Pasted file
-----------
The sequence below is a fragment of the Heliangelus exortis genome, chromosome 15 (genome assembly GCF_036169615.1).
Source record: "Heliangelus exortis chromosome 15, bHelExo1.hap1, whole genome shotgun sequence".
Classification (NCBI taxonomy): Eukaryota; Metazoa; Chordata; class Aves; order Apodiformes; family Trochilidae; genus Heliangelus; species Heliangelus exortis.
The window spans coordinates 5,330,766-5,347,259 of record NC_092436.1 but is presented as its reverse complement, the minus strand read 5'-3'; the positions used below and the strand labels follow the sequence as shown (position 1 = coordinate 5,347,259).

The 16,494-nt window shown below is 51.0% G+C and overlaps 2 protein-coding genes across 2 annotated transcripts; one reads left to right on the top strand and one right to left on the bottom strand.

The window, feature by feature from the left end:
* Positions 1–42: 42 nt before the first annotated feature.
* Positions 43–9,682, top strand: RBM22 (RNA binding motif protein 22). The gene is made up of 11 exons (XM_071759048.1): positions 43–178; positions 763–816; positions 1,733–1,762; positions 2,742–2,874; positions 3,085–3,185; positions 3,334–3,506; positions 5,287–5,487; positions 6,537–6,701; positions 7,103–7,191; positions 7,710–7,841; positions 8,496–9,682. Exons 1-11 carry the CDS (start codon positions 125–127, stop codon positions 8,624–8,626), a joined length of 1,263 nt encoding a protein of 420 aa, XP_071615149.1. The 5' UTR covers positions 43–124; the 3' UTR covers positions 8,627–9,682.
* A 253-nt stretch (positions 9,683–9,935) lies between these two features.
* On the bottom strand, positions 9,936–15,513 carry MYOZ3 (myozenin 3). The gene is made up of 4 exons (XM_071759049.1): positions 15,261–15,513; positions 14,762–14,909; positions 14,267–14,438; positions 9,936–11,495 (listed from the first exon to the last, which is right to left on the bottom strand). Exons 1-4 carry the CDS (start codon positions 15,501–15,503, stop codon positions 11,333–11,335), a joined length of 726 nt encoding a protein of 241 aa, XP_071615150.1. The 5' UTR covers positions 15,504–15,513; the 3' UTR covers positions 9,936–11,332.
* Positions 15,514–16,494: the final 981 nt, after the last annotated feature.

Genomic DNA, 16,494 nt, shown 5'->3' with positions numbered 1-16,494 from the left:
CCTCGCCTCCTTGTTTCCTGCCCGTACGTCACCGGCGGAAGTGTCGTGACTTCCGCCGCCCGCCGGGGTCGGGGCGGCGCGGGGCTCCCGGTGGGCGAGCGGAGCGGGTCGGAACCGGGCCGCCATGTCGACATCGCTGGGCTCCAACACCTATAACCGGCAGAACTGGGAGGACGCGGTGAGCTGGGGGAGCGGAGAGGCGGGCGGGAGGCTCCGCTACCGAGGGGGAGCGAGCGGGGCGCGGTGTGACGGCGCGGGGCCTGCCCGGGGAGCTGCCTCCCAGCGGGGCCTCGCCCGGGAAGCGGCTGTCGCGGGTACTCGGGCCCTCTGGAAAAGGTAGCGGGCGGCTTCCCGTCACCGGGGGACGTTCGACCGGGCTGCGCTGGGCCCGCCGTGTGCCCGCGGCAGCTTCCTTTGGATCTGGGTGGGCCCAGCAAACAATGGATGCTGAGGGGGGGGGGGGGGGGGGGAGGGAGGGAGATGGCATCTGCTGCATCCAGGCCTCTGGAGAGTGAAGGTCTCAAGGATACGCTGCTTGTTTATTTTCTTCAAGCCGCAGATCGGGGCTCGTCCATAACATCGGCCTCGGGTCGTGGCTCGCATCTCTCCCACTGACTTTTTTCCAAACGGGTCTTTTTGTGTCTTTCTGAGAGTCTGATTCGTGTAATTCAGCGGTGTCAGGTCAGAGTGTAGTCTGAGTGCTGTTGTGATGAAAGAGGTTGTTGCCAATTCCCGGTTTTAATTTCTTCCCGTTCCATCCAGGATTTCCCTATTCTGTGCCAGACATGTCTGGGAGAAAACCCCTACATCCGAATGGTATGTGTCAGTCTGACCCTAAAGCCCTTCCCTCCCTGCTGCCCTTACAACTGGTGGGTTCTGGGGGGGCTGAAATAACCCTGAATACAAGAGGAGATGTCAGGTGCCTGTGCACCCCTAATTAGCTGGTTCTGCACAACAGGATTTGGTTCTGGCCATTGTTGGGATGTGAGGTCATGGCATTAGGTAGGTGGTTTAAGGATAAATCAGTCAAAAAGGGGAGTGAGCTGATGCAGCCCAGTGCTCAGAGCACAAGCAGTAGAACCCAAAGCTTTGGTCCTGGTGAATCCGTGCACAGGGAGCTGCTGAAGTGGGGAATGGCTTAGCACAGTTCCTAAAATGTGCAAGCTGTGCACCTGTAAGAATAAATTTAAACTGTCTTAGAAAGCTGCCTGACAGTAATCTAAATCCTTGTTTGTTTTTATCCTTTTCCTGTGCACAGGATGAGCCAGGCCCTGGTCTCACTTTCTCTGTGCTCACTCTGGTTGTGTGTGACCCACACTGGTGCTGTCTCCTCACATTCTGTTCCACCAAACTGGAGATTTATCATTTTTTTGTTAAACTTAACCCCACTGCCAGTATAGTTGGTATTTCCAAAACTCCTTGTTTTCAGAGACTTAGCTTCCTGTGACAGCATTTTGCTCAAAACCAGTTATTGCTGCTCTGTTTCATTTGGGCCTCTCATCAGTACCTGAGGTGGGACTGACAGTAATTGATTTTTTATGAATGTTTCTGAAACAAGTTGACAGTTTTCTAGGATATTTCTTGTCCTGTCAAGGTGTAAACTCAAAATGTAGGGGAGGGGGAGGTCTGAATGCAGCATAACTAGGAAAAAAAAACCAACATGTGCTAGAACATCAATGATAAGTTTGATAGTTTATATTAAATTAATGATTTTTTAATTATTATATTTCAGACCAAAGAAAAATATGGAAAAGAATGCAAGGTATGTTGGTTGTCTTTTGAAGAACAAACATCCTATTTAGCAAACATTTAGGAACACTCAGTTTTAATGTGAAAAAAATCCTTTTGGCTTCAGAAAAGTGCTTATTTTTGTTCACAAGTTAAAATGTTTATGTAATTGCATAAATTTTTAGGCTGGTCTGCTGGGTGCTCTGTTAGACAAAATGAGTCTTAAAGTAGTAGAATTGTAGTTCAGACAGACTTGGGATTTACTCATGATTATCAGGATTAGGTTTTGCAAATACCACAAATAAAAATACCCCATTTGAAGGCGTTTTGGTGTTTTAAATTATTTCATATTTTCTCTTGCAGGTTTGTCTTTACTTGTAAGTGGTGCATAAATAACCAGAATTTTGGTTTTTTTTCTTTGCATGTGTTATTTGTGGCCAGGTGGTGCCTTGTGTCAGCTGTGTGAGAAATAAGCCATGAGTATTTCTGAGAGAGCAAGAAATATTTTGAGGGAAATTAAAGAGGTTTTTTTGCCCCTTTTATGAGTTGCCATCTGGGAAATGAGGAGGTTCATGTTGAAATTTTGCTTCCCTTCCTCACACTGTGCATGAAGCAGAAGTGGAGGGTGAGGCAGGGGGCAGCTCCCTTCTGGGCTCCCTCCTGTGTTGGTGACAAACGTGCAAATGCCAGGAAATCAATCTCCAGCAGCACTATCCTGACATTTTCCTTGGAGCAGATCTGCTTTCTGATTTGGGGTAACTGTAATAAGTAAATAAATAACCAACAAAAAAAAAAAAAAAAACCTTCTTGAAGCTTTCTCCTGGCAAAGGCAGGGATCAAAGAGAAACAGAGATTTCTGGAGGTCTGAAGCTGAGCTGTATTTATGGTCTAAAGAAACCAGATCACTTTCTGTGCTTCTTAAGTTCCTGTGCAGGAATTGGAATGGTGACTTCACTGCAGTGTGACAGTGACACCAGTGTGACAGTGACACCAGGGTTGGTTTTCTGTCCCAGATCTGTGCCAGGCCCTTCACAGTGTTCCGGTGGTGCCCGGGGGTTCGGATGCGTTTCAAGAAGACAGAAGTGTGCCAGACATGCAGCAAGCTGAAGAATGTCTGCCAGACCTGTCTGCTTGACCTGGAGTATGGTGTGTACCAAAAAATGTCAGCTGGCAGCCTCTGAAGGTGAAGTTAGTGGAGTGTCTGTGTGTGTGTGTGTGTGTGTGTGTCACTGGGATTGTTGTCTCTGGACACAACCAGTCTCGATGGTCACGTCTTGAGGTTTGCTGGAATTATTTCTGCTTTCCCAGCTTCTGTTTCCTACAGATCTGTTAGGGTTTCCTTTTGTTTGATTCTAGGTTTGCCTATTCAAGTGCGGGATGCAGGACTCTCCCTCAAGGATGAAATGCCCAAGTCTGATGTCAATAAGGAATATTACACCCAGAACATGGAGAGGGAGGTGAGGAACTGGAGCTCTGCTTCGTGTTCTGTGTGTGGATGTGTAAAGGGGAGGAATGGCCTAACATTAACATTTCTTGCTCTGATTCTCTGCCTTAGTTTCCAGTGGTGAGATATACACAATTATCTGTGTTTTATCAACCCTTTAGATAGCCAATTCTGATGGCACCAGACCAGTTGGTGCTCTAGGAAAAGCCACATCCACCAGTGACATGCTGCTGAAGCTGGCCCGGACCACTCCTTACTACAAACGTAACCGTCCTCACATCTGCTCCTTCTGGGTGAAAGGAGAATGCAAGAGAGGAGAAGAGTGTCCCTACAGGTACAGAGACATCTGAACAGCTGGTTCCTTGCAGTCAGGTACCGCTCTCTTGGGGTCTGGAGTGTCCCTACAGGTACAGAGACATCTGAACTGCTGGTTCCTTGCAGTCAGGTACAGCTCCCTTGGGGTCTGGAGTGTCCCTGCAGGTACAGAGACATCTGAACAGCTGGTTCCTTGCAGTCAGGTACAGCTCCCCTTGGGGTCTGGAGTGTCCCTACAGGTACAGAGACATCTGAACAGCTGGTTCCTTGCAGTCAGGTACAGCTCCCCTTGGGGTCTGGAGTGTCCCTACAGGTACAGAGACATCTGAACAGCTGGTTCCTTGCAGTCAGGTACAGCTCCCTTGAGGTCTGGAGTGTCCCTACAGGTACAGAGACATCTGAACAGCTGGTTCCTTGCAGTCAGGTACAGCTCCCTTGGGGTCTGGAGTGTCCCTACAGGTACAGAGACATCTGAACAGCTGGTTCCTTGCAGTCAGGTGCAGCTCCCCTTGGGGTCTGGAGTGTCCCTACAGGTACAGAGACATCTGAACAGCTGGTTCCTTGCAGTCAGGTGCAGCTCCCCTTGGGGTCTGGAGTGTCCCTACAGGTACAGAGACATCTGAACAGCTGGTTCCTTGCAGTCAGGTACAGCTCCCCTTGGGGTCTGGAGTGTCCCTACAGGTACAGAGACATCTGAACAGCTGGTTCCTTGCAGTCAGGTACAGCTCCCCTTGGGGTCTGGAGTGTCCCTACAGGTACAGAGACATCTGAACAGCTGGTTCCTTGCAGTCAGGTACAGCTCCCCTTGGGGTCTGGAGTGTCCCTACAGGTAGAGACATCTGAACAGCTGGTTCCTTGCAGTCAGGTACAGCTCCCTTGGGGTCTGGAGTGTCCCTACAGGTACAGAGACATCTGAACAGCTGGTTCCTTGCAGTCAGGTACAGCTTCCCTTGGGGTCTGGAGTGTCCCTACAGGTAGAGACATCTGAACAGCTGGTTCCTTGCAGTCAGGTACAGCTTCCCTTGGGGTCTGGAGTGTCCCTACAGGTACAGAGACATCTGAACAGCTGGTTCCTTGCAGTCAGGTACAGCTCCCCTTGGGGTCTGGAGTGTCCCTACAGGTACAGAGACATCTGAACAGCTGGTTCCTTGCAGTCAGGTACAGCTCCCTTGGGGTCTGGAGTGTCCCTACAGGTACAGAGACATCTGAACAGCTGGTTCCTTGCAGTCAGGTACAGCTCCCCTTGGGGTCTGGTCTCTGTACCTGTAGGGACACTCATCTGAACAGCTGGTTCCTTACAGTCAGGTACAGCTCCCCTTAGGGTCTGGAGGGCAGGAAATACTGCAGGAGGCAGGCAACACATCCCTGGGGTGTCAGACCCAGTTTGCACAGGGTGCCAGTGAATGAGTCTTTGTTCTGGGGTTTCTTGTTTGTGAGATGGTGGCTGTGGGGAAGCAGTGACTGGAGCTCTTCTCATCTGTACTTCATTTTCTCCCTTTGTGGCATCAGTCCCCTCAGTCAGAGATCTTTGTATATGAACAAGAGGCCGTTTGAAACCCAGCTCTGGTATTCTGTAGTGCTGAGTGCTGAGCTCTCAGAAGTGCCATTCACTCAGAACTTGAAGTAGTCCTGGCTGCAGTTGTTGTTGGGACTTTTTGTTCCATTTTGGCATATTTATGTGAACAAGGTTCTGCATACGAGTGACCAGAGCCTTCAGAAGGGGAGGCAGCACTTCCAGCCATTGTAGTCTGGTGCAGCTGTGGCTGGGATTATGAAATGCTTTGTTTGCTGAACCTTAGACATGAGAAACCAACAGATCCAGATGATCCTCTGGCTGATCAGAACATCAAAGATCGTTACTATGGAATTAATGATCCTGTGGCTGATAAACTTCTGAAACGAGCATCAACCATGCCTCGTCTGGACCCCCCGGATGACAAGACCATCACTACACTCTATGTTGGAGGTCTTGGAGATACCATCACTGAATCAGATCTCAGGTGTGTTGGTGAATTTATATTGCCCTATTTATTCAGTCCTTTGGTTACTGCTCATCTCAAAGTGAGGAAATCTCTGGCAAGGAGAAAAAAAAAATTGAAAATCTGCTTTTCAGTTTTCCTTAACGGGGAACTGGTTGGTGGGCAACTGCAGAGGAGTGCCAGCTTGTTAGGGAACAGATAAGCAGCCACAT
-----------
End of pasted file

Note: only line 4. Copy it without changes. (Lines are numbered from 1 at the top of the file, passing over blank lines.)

The window spans coordinates 5,330,766-5,347,259 of record NC_092436.1 but is presented as its reverse complement, the minus strand read 5'-3'; the positions used below and the strand labels follow the sequence as shown (position 1 = coordinate 5,347,259).